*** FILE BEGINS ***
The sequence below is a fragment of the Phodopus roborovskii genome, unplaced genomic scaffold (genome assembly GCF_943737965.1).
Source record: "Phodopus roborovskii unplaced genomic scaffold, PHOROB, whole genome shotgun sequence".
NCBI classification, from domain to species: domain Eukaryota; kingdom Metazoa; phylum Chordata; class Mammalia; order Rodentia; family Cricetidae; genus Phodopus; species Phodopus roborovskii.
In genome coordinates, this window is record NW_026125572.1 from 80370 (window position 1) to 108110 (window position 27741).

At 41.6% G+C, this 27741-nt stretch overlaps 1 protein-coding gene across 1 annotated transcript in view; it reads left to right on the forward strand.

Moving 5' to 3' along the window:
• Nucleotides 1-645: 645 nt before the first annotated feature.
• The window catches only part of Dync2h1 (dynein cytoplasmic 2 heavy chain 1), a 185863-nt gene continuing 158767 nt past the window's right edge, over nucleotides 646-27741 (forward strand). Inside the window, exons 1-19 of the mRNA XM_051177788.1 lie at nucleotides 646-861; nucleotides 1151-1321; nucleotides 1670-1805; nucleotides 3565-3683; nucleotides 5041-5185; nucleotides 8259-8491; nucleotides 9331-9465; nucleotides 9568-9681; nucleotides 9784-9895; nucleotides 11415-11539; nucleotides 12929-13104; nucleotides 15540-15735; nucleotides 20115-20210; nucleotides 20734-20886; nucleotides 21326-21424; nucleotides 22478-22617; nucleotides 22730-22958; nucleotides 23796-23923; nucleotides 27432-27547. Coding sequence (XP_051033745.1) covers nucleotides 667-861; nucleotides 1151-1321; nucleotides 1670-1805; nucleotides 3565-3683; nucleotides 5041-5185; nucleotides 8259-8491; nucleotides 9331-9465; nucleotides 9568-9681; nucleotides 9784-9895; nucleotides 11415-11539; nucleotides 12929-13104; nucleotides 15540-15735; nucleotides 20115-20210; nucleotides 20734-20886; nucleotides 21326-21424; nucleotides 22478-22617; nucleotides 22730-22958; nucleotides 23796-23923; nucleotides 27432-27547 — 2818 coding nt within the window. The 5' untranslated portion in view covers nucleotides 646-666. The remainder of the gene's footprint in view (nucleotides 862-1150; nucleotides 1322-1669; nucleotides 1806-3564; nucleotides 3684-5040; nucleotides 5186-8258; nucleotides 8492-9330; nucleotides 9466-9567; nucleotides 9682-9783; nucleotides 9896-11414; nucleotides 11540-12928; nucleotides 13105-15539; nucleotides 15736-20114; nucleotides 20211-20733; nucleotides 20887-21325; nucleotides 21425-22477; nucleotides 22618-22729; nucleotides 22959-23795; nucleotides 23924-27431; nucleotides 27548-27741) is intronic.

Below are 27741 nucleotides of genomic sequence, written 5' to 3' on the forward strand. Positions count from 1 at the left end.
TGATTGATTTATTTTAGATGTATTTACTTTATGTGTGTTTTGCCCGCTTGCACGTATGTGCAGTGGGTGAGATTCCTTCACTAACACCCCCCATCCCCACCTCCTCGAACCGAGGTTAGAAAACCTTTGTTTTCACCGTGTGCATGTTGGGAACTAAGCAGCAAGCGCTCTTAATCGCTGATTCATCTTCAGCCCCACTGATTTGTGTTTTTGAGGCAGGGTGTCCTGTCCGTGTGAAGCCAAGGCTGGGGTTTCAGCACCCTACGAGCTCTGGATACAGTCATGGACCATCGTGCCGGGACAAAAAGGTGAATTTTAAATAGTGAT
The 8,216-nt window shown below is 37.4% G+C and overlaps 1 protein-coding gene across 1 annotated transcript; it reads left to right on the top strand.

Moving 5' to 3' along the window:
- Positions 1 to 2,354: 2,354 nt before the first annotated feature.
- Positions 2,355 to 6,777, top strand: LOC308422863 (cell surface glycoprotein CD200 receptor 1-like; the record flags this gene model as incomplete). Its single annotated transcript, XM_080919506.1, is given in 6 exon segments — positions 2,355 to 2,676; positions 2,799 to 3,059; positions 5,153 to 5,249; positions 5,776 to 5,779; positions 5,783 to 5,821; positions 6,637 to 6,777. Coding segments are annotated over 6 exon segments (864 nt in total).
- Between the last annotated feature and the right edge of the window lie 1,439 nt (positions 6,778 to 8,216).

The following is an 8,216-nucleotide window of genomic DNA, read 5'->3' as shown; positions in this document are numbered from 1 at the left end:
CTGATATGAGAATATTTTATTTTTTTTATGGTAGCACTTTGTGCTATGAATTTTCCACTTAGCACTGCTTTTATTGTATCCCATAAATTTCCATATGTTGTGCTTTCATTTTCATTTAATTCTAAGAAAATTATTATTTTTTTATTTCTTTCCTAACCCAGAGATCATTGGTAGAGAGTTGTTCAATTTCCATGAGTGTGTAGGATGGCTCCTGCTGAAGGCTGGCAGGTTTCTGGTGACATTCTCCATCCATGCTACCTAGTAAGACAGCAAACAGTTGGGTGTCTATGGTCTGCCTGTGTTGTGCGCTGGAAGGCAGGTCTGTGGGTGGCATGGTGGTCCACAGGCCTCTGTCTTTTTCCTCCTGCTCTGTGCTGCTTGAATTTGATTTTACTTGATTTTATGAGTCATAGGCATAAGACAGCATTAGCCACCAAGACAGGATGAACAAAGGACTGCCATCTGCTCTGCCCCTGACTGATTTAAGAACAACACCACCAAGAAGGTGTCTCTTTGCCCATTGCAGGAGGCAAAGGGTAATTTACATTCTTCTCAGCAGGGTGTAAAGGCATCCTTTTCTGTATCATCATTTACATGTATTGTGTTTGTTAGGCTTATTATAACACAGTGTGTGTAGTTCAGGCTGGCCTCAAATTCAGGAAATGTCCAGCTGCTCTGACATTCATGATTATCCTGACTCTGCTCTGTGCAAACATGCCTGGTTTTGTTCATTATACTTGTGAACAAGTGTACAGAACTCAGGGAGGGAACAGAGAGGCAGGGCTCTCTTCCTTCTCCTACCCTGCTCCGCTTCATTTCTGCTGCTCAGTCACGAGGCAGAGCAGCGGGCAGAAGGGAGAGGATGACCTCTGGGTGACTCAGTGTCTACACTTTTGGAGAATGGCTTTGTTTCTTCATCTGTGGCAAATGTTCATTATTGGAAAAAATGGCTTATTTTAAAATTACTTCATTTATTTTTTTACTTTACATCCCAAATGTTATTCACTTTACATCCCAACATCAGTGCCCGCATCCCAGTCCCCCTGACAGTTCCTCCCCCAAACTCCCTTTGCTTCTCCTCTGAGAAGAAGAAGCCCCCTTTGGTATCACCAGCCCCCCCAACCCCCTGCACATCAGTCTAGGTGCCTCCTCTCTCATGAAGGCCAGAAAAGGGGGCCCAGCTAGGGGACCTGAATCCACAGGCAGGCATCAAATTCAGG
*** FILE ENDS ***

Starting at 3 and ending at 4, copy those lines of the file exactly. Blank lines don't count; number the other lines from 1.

NCBI classification, from domain to species: domain Eukaryota; kingdom Metazoa; phylum Chordata; class Mammalia; order Rodentia; family Cricetidae; genus Phodopus; species Phodopus roborovskii.
In genome coordinates, this window is record NW_026125572.1 from 80370 (window position 1) to 108110 (window position 27741).